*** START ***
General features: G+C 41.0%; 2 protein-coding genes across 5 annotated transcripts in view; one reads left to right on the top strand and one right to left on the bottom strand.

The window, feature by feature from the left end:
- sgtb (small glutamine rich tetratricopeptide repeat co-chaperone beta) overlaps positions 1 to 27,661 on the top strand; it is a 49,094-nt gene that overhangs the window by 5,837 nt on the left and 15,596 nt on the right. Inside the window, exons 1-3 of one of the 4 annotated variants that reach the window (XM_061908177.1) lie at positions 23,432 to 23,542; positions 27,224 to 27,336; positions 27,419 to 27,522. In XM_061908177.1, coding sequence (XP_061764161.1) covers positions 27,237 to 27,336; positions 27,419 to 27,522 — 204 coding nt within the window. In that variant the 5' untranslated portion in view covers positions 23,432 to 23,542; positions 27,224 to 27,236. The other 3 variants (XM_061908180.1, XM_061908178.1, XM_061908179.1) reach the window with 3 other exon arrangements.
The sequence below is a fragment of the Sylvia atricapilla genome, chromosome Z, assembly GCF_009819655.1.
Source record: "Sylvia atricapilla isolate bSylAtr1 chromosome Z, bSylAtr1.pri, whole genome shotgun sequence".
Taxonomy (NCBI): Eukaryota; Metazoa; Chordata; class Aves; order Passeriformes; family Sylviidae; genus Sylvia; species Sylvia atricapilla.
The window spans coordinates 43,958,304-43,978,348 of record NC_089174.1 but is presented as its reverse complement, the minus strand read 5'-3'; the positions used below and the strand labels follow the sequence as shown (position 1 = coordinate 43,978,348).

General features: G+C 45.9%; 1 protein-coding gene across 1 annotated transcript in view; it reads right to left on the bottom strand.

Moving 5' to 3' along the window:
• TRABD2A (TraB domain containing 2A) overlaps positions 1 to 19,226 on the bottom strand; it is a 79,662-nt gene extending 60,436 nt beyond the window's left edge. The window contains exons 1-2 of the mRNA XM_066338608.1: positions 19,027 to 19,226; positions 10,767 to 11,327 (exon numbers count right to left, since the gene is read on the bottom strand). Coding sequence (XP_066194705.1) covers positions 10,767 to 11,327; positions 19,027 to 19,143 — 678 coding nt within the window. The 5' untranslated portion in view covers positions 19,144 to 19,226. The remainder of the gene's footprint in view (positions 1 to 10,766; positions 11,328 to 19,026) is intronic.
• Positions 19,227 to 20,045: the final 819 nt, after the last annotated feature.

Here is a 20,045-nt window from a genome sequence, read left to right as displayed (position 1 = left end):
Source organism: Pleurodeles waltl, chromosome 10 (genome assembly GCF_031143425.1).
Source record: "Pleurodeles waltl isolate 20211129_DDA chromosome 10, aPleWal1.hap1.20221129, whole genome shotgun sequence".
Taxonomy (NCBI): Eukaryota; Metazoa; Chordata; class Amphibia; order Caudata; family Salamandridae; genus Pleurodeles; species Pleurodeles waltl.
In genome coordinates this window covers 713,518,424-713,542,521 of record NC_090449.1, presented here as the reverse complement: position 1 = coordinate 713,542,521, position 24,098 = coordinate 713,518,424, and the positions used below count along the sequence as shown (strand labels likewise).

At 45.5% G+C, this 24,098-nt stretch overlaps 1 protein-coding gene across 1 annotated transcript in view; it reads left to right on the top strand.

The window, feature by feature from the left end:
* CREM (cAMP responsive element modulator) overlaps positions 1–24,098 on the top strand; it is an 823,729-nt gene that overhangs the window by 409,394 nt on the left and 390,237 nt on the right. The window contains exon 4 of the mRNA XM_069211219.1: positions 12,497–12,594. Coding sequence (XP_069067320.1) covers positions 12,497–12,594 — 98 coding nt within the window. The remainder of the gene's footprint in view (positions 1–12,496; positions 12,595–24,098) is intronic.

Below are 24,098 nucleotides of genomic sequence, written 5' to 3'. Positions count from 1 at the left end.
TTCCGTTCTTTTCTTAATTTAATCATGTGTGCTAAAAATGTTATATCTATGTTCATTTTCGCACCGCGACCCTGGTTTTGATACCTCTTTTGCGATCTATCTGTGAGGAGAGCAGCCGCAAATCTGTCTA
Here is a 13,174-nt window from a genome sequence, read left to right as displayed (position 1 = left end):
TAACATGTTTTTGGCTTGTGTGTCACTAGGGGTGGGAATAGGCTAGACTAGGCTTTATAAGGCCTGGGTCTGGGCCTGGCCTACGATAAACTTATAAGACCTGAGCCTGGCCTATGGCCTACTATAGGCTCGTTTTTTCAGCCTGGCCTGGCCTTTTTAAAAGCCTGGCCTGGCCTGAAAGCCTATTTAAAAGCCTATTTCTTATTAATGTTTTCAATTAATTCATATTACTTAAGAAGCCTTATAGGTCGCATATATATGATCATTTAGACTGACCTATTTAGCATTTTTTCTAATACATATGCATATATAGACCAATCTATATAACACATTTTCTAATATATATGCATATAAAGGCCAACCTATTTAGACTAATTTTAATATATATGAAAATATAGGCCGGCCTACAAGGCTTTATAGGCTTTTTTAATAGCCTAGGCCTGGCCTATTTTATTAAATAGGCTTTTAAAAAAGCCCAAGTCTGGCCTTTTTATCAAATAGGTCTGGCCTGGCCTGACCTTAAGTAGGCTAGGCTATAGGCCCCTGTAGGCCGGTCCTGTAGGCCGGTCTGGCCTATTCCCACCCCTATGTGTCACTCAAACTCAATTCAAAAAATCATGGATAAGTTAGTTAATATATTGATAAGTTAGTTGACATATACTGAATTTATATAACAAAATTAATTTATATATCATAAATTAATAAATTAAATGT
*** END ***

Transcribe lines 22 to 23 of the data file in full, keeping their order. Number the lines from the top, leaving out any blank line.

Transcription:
Here is a 13,174-nt window from a genome sequence, read left to right as displayed (position 1 = left end):
TAACATGTTTTTGGCTTGTGTGTCACTAGGGGTGGGAATAGGCTAGACTAGGCTTTATAAGGCCTGGGTCTGGGCCTGGCCTACGATAAACTTATAAGACCTGAGCCTGGCCTATGGCCTACTATAGGCTCGTTTTTTCAGCCTGGCCTGGCCTTTTTAAAAGCCTGGCCTGGCCTGAAAGCCTATTTAAAAGCCTATTTCTTATTAATGTTTTCAATTAATTCATATTACTTAAGAAGCCTTATAGGTCGCATATATATGATCATTTAGACTGACCTATTTAGCATTTTTTCTAATACATATGCATATATAGACCAATCTATATAACACATTTTCTAATATATATGCATATAAAGGCCAACCTATTTAGACTAATTTTAATATATATGAAAATATAGGCCGGCCTACAAGGCTTTATAGGCTTTTTTAATAGCCTAGGCCTGGCCTATTTTATTAAATAGGCTTTTAAAAAAGCCCAAGTCTGGCCTTTTTATCAAATAGGTCTGGCCTGGCCTGACCTTAAGTAGGCTAGGCTATAGGCCCCTGTAGGCCGGTCCTGTAGGCCGGTCTGGCCTATTCCCACCCCTATGTGTCACTCAAACTCAATTCAAAAAATCATGGATAAGTTAGTTAATATATTGATAAGTTAGTTGACATATACTGAATTTATATAACAAAATTAATTTATATATCATAAATTAATAAATTAAATGT